pam_ssh_agent_auth man page

pam_ssh_agent_auth — PAM module for granting permissions based on SSH agent requests


This module provides authentication via ssh-agent. If an ssh-agent listening at SSH_AUTH_SOCK can successfully authenticate that it has the secret key for a public key in the specified file, authentication is granted, otherwise authentication fails.


/etc/pam.d/sudo: auth sufficient pam_ssh_agent_auth.so file=/etc/security/authorized_keys
In older versions of sudo (< 1.8.5) it was necessary to set:
Defaults env_keep += "SSH_AUTH_SOCK"

This configuration would permit anyone who has an SSH_AUTH_SOCK that manages the private key matching a public key in /etc/security/authorized_keys to execute sudo without having to enter a password. Note that the ssh-agent listening to SSH_AUTH_SOCK can either be local, or forwarded.

Unlike NOPASSWD, this still requires an authentication, it's just that the authentication is provided by ssh-agent, and not password entry.


file=<path to authorized_keys>
Specify the path to the authorized_keys file(s) you would like to use for authentication. Subject to tilde and % Expansions (below)
A flag which enables authorized_keys files to be owned by the invoking user, instead of root. This flag is enabled automatically whenever the expansions %h or ~ are used.
authorized_keys_command=<path to executable>
Specify an external command to run, which should take a single argument, the username of the person being authenticated, and emit to its stdout a file in authorized_keys format. This is ideally suited for use with sssd's sss_ssh_authorizedkeys, for authenticating users via authorized_keys stored in ldap or other sssd supported security service.
Specify a user to run the authorized_keys_command as. If this option is not specified, the authorized_keys_command will be run as the user being authenticated.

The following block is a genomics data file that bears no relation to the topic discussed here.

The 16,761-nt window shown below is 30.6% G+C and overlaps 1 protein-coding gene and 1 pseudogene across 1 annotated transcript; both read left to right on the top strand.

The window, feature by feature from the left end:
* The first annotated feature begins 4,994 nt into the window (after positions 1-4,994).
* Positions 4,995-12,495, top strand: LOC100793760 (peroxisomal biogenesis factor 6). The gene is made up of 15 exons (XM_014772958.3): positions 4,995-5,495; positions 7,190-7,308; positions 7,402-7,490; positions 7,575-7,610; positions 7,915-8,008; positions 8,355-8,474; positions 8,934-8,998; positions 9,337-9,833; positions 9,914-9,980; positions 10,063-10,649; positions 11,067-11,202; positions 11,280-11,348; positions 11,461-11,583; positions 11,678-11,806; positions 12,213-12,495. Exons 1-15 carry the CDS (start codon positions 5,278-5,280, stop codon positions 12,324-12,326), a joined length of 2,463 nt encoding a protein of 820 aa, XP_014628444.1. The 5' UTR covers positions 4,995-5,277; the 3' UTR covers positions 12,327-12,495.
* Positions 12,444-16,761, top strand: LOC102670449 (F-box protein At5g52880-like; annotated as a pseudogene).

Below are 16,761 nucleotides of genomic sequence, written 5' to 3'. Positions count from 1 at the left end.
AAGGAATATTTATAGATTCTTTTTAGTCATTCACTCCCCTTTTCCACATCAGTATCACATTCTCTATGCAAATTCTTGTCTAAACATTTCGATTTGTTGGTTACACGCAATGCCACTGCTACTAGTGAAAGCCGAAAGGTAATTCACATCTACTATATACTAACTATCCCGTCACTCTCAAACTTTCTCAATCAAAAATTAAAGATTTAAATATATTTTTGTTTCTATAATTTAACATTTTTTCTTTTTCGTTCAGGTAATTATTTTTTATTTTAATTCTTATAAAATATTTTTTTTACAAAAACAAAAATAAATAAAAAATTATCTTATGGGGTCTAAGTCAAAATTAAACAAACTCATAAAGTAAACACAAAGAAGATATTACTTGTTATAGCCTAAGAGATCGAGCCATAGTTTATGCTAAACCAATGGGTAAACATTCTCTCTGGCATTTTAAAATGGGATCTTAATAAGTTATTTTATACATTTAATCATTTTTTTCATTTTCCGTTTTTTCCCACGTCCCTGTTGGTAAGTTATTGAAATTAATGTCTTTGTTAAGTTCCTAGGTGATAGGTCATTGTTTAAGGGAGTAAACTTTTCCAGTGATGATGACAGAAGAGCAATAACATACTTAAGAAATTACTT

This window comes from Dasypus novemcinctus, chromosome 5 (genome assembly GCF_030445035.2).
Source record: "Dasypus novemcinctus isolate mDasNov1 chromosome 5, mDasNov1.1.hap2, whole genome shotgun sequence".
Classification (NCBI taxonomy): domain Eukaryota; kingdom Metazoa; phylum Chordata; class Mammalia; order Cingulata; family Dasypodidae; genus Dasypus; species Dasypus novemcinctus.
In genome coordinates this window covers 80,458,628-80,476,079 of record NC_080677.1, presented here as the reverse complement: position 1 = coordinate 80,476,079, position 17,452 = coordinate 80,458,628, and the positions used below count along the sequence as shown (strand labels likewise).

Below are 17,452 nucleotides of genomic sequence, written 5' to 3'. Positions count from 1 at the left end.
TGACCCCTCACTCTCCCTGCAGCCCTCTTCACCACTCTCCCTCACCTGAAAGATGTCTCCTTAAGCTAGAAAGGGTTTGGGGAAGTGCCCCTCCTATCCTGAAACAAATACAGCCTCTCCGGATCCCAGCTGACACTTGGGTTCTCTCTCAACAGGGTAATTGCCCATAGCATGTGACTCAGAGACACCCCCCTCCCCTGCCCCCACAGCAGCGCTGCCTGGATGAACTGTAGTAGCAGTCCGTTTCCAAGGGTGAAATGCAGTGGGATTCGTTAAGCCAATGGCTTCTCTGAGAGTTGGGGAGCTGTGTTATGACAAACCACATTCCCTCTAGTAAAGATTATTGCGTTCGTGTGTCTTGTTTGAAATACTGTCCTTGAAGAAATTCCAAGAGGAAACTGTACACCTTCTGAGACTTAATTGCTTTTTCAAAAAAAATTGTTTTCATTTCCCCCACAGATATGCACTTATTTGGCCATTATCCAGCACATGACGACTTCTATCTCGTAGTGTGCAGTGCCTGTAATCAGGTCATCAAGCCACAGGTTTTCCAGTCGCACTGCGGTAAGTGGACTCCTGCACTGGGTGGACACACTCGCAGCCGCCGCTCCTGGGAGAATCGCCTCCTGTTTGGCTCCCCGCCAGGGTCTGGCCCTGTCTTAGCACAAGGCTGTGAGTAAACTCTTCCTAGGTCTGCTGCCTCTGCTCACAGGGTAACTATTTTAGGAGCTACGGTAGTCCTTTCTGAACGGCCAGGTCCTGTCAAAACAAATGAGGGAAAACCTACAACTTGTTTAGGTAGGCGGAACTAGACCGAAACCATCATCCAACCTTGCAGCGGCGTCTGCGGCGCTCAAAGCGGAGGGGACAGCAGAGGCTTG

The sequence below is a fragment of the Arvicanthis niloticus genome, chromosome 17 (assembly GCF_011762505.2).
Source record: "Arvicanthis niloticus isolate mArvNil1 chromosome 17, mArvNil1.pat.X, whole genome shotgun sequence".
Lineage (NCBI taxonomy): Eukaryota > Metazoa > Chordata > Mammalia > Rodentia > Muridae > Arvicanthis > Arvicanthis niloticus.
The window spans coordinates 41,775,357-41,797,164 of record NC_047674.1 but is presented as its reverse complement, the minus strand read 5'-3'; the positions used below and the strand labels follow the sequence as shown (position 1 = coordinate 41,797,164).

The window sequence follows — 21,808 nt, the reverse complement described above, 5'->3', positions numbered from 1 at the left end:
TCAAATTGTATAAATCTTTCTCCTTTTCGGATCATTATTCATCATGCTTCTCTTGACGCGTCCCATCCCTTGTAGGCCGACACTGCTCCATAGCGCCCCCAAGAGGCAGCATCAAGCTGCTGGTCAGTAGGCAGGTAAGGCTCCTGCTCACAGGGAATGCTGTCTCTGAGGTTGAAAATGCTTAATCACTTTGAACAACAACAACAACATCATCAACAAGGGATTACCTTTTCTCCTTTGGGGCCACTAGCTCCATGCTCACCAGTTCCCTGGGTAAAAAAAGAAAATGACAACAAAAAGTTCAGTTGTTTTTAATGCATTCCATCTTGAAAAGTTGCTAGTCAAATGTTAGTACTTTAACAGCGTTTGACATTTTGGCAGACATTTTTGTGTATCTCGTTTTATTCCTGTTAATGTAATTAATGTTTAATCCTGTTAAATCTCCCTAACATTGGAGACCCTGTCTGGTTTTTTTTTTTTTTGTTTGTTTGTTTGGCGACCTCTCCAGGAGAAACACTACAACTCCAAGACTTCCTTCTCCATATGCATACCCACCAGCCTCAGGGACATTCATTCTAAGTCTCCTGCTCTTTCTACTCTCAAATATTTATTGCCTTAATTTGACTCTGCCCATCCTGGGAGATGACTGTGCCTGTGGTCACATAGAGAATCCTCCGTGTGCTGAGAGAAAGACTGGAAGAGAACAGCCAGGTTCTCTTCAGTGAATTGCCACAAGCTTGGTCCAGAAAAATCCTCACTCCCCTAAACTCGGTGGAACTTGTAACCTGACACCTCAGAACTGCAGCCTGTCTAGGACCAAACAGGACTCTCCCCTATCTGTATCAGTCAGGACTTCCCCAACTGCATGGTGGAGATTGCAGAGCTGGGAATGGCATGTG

A flag which enables verbose logging
sudo_service_name=<service name you compiled sudo to use>
(when compiled with --enable-sudo-hack)

Specify the service name to use to identify the service "sudo". When the PAM_SERVICE identifier matches this string, and if PAM_RUSER is not set, pam_ssh_agent_auth will attempt to identify the calling user from the environment variable SUDO_USER.

This defaults to "sudo".


~ -- same as in shells, a user's Home directory
Automatically enables allow_user_owned_authorized_keys_file if used in the context of ~/. If used as ~user/, it would expect the file to be owned by 'user', unless you explicitly set allow_user_owned_authorized_keys_file
%h -- User's Home directory
Automatically enables allow_user_owned_authorized_keys_file

%H -- The short-hostname

%u -- Username

%f -- FQDN


in /etc/pam.d/sudo

"auth sufficient pam_ssh_agent_auth.so file=~/.ssh/authorized_keys"
The default .ssh/authorized_keys file in a user's home-directory
"auth sufficient pam_ssh_agent_auth.so file=%h/.ssh/authorized_keys"
Same as above.
"auth sufficient pam_ssh_agent_auth.so file=~fred/.ssh/authorized_keys"
If the home-directory of user 'fred' was /home/fred, this would expand to /home/fred/.ssh/authorized_keys. In this case, we have not specified allow_user_owned_authorized_keys_file, so this file must be owned by 'fred'.
"auth sufficient pam_ssh_agent_auth.so file=/secure/%H/%u/authorized_keys allow_user_owned_authorized_keys_file"
On a host named foobar.baz.com, and a user named fred, would expand to /secure/foobar/fred/authorized_keys. In this case, we specified allow_user_owned_authorized_keys_file, so fred would be able to manage that authorized_keys file himself.
"auth sufficient pam_ssh_agent_auth.so file=/secure/%f/%u/authorized_keys"
On a host named foobar.baz.com, and a user named fred, would expand to /secure/foobar.baz.com/fred/authorized_keys. In this case, we have not specified allow_user_owned_authorized_keys_file, so this file must be owned by root.
"auth [success=3 default=ignore] pam_ssh_agent_auth.so file=~/.ssh/authorized_keys debug"
This pam.d config format allows for more control over how pam handles success and failure. In this example, we use success=3, which specifies that when this module succeeds, pam should jump over the next 3 auth modules and continue from there. This is useful, for instance, if /etc/pam.d/common-auth is included, and contains 3 "auth required" or similar module rules that we wish to skip, but we wish not to skip other auth rules.

For more information, please see http://linux.die.net/man/5/pam.d


PAM v0.10.2 2014-03-31